“I think it’s a huge part of the game,” said defenseman Nicklas Grossmann. “You have to win one-on-one battles. I think that’s what the game comes down to. You have to be physical and skate. That’s what I feel is the main component to playing good hockey, and if you don’t do that, it’s going to be a tough for you.”
— NHL Public Relations (@PR_NHL) December 10, 2014
A tough game is exactly what it was for the Flyers, who mustered up only five first period shots on net. Sloppy passing turned into messy puck handling, which in turn, turned into a bundle of defensive and neutral zone turnovers. Columbus was equally off point, as they racked up 10 giveaways of their own. And had it not been for the late push by Schenn, Couturier, and Jakub Voracek, the Flyers would be returning home tied in the standings with the Jackets.
Where there’s a silver lining, however, there’s a negative event to draw it from. Connauton’s game-winner was the product of the many turnovers and odd-man rushes the Blue Jackets generated. On top of that, Philadelphia’s ongoing failure to clear pucks have led to the majority of the 85 goals allowed on the season now, including Tuesday’s overtime backbreaker.
“I kind of saw Mason outside of the net,” recalled Grossmann. “I tried to go down and cover as much as possible, and I saw ‘Reader’ down too, and then couldn’t really find the puck, but it got through.”
The Flyers have made a habit of finding themselves in situations like these, and the possession numbers on the year show exactly that. Through 27 games, the Flyers are 26th in the league with a five-on-five 1080 Corsi For, and 19th in the league with a 1210 Corsi Against.
After a not-bad week in California that even had ol’ Ed Snider happy about the direction this team was headed in, tonight we saw a lot of similar things to what we’ve been seeing for most of the season. An inability to execute the simplest of passes and motions that any NHL team should be able to make. Prolonged stretches spent in the defensive zone, waiting on the goalie to bail them out. An overreliance on special teams, which blows up in their faces when some bad execution (and, in fairness, bad luck) on the penalty kill finds them in an even bigger hole. — Kurt R., Broad Street Hockey
With possession numbers near the bottom of the league, it’s not difficult to see how and why the Flyers have been forced to fight for their lives in their own end. But with Schenn’s latest third period heroics, the point in Columbus is the consolation prize for a team that looked as if they knew they couldn’t win in Nationwide Arena coming in.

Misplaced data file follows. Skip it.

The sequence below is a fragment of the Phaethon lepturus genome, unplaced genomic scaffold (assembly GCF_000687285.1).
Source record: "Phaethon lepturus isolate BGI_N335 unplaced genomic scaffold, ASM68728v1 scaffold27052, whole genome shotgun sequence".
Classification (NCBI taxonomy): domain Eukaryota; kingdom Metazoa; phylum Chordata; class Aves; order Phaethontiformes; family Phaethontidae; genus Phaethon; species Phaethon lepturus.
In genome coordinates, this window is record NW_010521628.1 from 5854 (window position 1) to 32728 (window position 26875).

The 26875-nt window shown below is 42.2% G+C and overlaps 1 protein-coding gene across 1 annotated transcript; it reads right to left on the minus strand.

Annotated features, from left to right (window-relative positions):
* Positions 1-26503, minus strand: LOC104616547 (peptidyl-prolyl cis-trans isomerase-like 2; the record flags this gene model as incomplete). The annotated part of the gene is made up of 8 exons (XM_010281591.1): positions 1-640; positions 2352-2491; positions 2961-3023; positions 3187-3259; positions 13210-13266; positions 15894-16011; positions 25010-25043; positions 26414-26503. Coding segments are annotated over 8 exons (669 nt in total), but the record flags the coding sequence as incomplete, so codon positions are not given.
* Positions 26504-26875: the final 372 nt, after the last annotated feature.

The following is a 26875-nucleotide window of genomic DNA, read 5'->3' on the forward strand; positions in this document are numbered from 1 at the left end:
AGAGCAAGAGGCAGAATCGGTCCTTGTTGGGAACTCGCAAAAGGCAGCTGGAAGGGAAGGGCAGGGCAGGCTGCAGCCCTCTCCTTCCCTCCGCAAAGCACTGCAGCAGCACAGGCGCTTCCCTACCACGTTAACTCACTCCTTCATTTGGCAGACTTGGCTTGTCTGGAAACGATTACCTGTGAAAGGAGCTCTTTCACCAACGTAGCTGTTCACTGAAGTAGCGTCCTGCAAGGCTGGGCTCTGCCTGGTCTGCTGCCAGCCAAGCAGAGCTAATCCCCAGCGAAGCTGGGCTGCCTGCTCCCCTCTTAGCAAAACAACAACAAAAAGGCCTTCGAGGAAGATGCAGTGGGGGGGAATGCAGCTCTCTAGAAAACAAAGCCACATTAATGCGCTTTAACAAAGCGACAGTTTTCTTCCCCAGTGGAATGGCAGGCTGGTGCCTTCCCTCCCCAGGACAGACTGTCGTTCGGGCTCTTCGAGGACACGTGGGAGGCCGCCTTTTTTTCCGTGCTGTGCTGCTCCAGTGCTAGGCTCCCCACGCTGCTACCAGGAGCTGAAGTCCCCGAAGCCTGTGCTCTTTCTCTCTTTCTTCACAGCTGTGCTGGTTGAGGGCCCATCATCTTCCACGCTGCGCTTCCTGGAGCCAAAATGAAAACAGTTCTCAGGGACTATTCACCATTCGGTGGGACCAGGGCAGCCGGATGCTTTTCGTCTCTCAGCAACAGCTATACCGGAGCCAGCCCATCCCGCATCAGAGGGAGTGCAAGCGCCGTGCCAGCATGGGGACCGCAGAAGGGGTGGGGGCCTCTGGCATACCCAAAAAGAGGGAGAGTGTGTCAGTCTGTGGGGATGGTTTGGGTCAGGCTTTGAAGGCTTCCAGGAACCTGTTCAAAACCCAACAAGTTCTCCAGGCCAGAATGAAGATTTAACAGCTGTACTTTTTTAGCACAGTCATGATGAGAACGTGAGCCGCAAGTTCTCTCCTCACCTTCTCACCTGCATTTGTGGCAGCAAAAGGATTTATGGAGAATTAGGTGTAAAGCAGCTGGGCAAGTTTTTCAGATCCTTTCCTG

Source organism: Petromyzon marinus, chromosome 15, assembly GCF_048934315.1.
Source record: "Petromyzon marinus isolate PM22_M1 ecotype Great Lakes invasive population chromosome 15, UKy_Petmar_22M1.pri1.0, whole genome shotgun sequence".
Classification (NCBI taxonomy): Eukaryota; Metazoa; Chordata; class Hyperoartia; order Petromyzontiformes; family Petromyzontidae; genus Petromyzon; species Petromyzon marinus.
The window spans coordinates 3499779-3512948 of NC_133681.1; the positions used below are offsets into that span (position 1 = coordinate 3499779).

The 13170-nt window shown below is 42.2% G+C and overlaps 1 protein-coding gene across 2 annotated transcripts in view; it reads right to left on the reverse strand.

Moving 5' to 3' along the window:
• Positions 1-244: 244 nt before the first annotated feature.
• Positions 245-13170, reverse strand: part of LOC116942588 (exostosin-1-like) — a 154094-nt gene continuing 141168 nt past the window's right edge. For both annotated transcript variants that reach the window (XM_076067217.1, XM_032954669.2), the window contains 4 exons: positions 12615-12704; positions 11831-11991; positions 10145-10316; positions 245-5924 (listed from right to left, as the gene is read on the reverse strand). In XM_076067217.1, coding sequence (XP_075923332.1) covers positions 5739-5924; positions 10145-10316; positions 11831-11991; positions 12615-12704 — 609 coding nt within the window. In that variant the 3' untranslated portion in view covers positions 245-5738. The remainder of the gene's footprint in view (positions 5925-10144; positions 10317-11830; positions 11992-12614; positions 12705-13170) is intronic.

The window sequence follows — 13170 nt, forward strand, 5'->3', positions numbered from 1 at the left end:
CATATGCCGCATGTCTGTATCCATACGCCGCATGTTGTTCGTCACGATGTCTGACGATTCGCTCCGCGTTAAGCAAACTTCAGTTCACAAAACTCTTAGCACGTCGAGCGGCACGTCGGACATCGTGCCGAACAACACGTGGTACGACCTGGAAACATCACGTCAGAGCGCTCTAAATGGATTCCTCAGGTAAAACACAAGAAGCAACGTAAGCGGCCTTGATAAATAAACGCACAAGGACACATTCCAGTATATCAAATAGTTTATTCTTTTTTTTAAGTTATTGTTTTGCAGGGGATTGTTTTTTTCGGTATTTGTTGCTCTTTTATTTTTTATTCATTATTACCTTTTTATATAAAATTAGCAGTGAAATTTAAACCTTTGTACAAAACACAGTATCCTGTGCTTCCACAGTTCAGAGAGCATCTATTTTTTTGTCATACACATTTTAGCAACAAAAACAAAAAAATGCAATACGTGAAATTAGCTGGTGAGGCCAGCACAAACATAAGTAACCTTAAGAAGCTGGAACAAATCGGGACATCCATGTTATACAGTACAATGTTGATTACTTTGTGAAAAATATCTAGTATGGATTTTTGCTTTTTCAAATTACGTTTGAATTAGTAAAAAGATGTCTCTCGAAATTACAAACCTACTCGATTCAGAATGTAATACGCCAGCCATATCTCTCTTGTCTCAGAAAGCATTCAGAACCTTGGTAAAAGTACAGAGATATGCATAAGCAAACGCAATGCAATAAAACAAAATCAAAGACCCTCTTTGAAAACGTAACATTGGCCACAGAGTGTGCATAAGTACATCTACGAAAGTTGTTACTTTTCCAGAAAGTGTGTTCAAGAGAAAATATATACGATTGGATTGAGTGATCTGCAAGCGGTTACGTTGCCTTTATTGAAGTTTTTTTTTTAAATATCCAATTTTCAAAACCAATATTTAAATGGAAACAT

Tidbits from the Buckeye State
R.J. Umberger Returns
R.J. Umberger, who spent six seasons with the Blue Jackets, returned to Nationwide Arena for the first time since assisting in Columbus’ game-winning overtime goal in Game 6 of last season’s quarterfinal against Pittsburgh. Umberger was held scoreless on 19 shifts, but did receive a weak “tribute video,” which was met with minimal applause. Even Umberger himself briefly glanced up with no emotion.
I bet the video tribute to Umberger was just a slow motion clip of Hartnell and Bobrovsky jumping in the air and high-fifing each other.
— Pattison Ave (@pattisonavenue) December 10, 2014
Jake Voracek Watch
After being blanked on the scoresheet for only the sixth time of the season on Saturday, Jake Voracek continued his bid for the top spot among NHL point scorers on Tuesday. Voracek’s assist to Schenn’s game-tying goal in the third period was his 25th of season, giving the top line forward his 34th point of the season. Voracek sits two points off of the leader, Tyler Seguin, and just one behind Pittsburgh’s Sidney Crosby. He has yet to be held scoreless in consecutive games.
"Flyers first line takes the ice!"
"Giroux and Voracek head to the bench …"
**flips back to Roadhouse**
— Mikey D, O&BP 🤙🏼🏴☠️ (@MikeyD_OandBP) December 10, 2014
Lost in all of the hustle and bustle of Philadelphia’s frantic attempt to save their sinking ship this season is the presence and production of Scott Hartnell. In his third game against his former team, the 32-year-old power forward finally recorded his first point. It would be a costly one, however, giving the Jackets their second power play goal on Philadelphia’s second penalty. Hartnell’s fourth power play goal of the season broke a 1-1 tie in the second period.
I mean let's be real Hartnell hadn't scored a goal in a month we all knew he was potting one tonight.
— Kurt (@Kurt_BSH) December 10, 2014
A Date with the Devil(s)
The Flyers will look forward to returning home for a Thursday date with the New Jersey Devils. Although New Jersey sits four points ahead of the Flyers in the Metropolitan Division standings, a trip home doesn’t equate to an automatic win. The Devils will enter the Wells Fargo Center with a three-game win streak in that building, last losing there on Mar. 15th, 2013.
The Flyers have won just three of their last 11 meetings against the Devils, including Oct. 9th’s 6-4 failed comeback attempt. Thursday’s matchup will be the first of a four-game homestand, which is nice considering the Flyers are 6-4-2 at home.